MY HIGHEST BLIND EVER YIELDS A CLASSIC PHOTO
“I distinctly remember one morning, seeing an incredible starry sky as I inched up the rope in the blackness. It was a surreal feeling, like I was climbing a rope into outer space.”
It was in 2004, during the first year of my birds-of-paradise project. I was working on an assignment for Nat Geo, and the objective was not to photograph all the birds-of-paradise (that came later), but to capture some of the most iconic, most extraordinary, most beautiful species. In my estimation, the Red Bird-of-Paradise made that short list.
That’s easy to say, but the Red Bird-of-Paradise was definitely not one of the easiest birds-of-paradise to photograph. It only inhabits a handful of islands off the western tip of New Guinea, in the Indonesian region called the Raja Ampat Islands. We worked with the late Kris Tindege as our guide, however, which simplified the logistics considerably. All my collaborator Ed Scholes and I had to do was to fly half way around the world to Jakarta, then east, hopping islands across Indonesia, to meet Kris in the outpost town of Sorong. From there we travelled by boat to the island of Batanta, hired porters in a village, and hiked up into the mountains and set up a camp. Then we just had to find the birds.
While I concentrated on photographing the more readily accessed Wilson’s Bird-of-Paradise for several days (it displays near the ground), Kris and Ed scouted for the ideal display tree of the Red Bird-of-Paradise. Finally one day they came back to camp saying they had found a tree where males had actively displayed that morning. There was just one catch. It appeared to be the tallest tree in this whole area. I went to take a look at it and we watched the evening action at the tree. There was plenty of activity, and the location seemed very promising. But the tree climb was going to be a problem. In trying to keep my gear weight within reason, I had only brought my lightweight bow, and two rope sections that only totaled 70 meters in length. It wasn’t going to be enough to reach up and over a branch and back to the ground. I also knew my bow would only be able to launch an arrow carrying a fishing line to about 25 meters up. I was going to have to climb this tree in stages.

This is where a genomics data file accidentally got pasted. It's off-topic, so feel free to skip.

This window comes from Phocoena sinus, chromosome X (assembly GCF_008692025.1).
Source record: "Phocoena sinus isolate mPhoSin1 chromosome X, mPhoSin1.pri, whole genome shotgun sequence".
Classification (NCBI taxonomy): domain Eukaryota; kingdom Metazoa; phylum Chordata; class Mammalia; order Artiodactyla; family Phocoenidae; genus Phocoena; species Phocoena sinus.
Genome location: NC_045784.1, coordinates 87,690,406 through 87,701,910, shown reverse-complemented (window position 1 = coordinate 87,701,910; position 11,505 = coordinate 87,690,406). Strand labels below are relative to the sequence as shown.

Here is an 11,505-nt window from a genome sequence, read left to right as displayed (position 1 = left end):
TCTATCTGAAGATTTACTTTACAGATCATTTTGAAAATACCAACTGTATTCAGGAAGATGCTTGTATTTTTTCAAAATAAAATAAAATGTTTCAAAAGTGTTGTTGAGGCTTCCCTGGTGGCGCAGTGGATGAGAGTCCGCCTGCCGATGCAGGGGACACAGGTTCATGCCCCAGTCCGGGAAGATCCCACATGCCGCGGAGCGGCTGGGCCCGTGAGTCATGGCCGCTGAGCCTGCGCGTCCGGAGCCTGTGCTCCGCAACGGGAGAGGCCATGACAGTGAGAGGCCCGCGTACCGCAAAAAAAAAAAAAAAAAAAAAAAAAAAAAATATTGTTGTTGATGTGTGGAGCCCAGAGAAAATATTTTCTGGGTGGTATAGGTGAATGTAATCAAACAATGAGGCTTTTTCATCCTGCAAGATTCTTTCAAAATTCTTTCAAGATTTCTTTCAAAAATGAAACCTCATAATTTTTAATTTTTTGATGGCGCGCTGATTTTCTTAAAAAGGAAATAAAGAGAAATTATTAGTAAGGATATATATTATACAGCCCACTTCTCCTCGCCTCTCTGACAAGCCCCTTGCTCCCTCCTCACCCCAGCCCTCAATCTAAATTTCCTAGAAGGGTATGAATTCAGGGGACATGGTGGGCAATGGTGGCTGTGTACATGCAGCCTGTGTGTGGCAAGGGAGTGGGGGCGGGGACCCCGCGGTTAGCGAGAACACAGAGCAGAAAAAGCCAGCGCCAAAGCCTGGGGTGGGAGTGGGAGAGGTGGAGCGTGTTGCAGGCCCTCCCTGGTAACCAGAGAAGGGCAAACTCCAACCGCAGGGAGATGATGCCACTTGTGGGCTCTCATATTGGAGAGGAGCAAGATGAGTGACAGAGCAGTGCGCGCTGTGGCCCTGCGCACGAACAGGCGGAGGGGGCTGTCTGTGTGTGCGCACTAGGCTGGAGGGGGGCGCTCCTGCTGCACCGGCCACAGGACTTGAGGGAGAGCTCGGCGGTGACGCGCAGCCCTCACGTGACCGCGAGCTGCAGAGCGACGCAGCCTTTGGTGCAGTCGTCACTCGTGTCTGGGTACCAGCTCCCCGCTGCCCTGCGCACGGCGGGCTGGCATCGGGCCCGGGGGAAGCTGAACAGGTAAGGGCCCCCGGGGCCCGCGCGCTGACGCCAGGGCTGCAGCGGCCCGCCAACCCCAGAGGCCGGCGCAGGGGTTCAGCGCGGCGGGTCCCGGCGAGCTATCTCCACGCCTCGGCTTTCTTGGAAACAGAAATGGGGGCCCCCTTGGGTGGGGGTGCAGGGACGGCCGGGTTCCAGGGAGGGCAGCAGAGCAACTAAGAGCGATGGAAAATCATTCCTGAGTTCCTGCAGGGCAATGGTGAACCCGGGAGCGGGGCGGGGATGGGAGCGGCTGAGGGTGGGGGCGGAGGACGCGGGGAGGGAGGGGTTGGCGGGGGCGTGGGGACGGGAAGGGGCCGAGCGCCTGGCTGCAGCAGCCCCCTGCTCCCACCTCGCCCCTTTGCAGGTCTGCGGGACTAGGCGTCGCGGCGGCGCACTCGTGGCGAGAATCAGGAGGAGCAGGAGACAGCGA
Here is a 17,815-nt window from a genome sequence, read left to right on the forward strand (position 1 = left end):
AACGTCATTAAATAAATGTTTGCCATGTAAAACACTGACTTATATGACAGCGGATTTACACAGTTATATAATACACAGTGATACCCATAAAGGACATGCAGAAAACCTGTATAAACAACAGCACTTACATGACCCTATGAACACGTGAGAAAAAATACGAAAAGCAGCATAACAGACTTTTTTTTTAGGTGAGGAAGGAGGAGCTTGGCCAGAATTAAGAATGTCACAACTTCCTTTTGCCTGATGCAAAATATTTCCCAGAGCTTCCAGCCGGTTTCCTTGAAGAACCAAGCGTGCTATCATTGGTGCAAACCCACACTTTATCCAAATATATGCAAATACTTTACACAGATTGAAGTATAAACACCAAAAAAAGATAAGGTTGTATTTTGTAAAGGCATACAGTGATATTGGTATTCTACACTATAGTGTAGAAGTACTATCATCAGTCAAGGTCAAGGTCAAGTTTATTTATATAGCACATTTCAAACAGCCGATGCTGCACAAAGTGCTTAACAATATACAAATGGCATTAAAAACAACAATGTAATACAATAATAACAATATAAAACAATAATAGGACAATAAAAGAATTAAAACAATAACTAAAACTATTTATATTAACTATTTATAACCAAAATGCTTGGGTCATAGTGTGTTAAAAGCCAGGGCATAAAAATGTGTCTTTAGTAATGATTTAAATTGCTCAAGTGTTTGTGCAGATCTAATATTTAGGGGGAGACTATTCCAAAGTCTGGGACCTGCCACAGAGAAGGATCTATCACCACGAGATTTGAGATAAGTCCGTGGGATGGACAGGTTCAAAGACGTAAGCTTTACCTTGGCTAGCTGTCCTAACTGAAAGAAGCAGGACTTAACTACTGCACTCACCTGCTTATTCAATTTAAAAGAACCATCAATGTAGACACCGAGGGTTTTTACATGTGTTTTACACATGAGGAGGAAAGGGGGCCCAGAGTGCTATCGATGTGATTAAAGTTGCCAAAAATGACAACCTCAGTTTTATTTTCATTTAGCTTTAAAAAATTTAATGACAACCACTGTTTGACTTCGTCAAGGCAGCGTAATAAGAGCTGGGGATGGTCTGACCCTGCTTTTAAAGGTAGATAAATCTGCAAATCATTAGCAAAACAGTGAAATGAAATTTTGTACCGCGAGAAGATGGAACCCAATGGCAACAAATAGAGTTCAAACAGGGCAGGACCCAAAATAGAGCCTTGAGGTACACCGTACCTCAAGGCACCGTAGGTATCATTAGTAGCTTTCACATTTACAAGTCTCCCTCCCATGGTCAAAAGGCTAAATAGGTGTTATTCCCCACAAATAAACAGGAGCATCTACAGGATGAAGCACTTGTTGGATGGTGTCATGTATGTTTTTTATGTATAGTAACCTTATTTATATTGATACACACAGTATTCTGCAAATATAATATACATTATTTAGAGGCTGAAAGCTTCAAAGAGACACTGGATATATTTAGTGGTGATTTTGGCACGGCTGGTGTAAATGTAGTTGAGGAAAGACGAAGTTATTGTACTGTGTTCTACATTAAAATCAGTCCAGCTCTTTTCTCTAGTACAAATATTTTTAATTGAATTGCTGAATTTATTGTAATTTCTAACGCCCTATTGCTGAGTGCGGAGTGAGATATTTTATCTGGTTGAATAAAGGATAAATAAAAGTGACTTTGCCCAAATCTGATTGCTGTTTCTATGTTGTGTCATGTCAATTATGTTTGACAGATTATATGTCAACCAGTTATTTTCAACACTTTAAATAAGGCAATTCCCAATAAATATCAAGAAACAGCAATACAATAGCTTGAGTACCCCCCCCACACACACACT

I was back the next morning after the birds had left. After a few tries, I got my arrow over one of the large branches that looked like it wasn’t even half way up the tree. It was a start. Pulling my climbing rope up and over, I then climbed the rope using ascenders and a harness, and hauled myself up onto the big branch when I got there. By tossing a throw bag (basically a beanbag on a cord) over ever higher branches, I pulled my rope higher and kept climbing it until I was getting up to the level where the birds had been displaying. As I rose above the crowns of the surrounding trees, an amazing view opened out over the rain forest of Batanta. In fact, I could see not only the forested slopes of Batanta stretching below me, but all the way down to the coast and across the strait to the neighboring island of Salawati. This narrow body of water was actually a major barrier for birds-of-paradise. On this side lived Red and Wilson’s Birds-of-Paradise. On the other side, Lesser, King, and Twelve-wired Birds-of-Paradise were found. The big difference is that Salawati Island was once part of mainland New Guinea and so it has the same birds species as the nearby mainland. However, Batanta has been separated by deep water for millions of years from New Guinea. Since Birds-of-Paradise never cross water gaps, even if they are only one kilometer wide, ancestral birds that got to Batanta at some point when it did bump against New Guinea have evolved into Red and Wilson’s – two very unique birds-of-paradise. After taking in this view, I kept climbing.